Sunday, April 19, 2009

Church Homecomings

Next weekend, I plan to attend a church homecoming at Antioch Baptist Church in Skippers, VA which is located in the county of Greensville. This will not be my first time attending this church because I have attended other homecomings as well as family funerals. Antioch is the church once attended by my paternal grandmother Hattie Moore Pair (1902-1956) and her maternal ancestors the Robinsons of Skippers, VA. Several living family members are still members of this church and I look forwarding to seeing them as well as meeting new family members.

Success in Attending Church Reunions
I have had much genealogical success with attending church reunions because it has enabled me to connect with living descendants of my ancestors as well as others who knew them.

Visiting Family Cemetery
Besides meeting family, I hope to also have time to visit the Robinson Family Cemetery which is adjacent to the church where several of my family members are buried including my paternal grandparents Matthew and Hattie Moore Pair and Robert and Mary Eliza Robinson Moore, who were the parents of my paternal grandmother.

Finding DNA Candidates
I also hope to find DNA candidates to test the 1) maternal and paternal ancestry of my great-great grandfather Joshua Robinson (abt. 1846-1935); and 2) maternal ancestry of Lucretia Providence Cook Greenway (abt. 1855-?)., who is believed to be a sister of my great-great grandmother, Ersie Jane Providence Robinson (abt. 1850-aft. 1900). Grandma Ersie’s maternal DNA has been tested twice; the results match the U6a1 Haplogroup, which is European.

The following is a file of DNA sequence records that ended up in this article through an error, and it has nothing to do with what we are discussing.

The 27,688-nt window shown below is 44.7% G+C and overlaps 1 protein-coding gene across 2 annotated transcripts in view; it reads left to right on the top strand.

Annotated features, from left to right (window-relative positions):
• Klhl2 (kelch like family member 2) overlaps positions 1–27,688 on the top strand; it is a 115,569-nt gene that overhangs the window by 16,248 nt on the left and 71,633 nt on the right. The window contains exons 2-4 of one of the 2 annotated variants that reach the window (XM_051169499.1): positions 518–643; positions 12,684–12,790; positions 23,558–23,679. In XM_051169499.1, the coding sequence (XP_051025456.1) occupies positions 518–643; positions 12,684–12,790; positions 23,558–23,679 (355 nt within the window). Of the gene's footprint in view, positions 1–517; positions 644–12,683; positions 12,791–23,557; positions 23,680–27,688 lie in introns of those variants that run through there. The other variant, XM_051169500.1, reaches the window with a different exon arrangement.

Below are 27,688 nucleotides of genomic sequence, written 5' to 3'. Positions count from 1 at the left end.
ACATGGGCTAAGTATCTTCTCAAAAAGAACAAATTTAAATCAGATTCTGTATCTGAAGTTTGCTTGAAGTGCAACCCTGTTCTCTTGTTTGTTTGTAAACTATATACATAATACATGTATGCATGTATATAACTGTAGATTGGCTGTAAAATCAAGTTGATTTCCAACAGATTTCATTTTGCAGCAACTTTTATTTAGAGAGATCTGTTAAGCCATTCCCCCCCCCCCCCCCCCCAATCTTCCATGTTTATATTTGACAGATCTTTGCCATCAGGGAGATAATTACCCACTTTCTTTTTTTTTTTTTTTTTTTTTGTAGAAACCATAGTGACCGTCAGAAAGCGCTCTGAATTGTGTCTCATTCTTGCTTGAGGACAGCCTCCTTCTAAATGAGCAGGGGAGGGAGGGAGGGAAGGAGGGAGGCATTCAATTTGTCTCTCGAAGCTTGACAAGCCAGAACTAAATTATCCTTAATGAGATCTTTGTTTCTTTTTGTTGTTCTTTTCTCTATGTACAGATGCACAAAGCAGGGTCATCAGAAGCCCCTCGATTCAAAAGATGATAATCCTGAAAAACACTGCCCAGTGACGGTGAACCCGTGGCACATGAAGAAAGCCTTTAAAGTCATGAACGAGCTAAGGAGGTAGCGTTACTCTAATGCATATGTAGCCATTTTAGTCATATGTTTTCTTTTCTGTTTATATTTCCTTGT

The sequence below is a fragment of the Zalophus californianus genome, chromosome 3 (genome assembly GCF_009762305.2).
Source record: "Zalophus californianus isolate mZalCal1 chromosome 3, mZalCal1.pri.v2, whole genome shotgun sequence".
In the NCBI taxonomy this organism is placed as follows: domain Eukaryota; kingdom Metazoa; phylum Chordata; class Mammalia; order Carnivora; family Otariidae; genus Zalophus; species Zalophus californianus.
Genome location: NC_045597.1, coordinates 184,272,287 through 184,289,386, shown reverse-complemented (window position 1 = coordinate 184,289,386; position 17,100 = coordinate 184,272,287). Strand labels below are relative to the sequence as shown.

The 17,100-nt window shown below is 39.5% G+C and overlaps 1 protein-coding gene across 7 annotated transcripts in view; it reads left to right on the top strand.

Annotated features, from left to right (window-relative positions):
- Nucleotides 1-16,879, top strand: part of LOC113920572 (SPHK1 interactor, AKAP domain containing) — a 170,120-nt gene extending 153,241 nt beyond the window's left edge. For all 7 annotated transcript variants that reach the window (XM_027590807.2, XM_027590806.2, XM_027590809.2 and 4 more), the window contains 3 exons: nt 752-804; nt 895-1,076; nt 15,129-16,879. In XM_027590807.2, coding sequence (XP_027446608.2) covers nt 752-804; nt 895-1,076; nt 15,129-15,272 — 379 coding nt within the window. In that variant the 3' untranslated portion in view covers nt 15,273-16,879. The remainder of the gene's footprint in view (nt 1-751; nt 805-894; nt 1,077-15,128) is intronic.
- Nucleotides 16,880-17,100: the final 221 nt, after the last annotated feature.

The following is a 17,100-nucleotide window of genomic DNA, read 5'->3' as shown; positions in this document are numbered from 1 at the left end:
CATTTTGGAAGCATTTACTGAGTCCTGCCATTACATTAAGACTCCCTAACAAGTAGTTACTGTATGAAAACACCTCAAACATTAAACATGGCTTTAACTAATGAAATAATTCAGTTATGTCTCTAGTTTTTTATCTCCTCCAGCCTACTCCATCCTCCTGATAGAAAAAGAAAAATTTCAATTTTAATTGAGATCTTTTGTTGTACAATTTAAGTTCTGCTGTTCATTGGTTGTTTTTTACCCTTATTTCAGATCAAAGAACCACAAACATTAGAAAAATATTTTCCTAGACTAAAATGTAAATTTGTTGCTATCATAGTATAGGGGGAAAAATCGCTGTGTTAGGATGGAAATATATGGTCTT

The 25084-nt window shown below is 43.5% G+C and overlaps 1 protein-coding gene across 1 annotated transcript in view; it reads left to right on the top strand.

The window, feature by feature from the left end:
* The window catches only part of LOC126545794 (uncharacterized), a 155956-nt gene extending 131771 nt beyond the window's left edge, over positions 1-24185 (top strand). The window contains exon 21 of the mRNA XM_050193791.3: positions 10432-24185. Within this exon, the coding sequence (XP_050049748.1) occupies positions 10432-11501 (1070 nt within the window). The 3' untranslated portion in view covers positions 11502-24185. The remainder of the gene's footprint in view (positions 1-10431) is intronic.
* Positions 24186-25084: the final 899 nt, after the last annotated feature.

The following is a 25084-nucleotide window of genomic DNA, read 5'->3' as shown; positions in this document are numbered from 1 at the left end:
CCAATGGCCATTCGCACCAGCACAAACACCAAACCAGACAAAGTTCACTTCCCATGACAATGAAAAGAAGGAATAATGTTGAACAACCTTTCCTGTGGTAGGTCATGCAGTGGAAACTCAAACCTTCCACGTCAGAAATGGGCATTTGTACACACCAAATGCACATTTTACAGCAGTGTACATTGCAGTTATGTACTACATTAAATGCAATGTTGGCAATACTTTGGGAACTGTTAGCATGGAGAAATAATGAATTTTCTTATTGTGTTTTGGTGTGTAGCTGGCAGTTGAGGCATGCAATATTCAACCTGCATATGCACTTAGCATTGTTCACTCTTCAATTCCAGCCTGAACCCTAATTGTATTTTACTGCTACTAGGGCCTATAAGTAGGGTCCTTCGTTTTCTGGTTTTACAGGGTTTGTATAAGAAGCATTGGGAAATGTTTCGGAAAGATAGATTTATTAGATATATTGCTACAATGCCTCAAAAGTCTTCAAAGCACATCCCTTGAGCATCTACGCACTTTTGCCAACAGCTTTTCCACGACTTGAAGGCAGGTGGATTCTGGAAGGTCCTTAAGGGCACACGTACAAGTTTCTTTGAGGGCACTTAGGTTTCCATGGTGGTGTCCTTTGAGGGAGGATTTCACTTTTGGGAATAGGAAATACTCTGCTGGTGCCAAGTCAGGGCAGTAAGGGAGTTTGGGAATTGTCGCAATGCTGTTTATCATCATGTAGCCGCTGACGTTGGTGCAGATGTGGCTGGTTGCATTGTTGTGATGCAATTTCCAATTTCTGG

DNA results from Grandpa Joshua’s maternal ancestry will provide more information into the heritage of his mother Maria Morgan Greenaway (abt. 1809-aft. 1900) and her mother, Lizzey Morgan, who was a slave freed in the will of Dr. James Greenway of Dinwiddie County, VA around 1795. As a result of her mother’s freedom by Dr. Greenway, Maria was born free in Virginia. At the time of Grandma Maria’s birth, if a mother was free, her children were born free. The status of the father did not matter according to this law.

Grandpa Joshua’s 1935 death certificate gives the name of his father as Moses Robinson. This is all I know about Grandpa Moses; therefore DNA results may give some clue as to his ethnicity. On several documents, Grandpa Joshua was listed as a “Mulatto.” Some of his grandchildren remember that he was very “light skinned’ in complexion. Therefore, it is possible that he had a European paternal ancestry.

If Grandma Ersie Jane Providence Robinson and Lucretia Providence Cook Greenway were sisters as was told to me by a granddaughter of Grandma Ersie, then the maternal DNA results should match. No written documentation has been found to indicate that these two women were sisters. They did, however, have the same maiden name, but Grandma Ersie’s marriage license does not name her parents. Lucretia’s marriage license names her parents as John and Eliza Providence.

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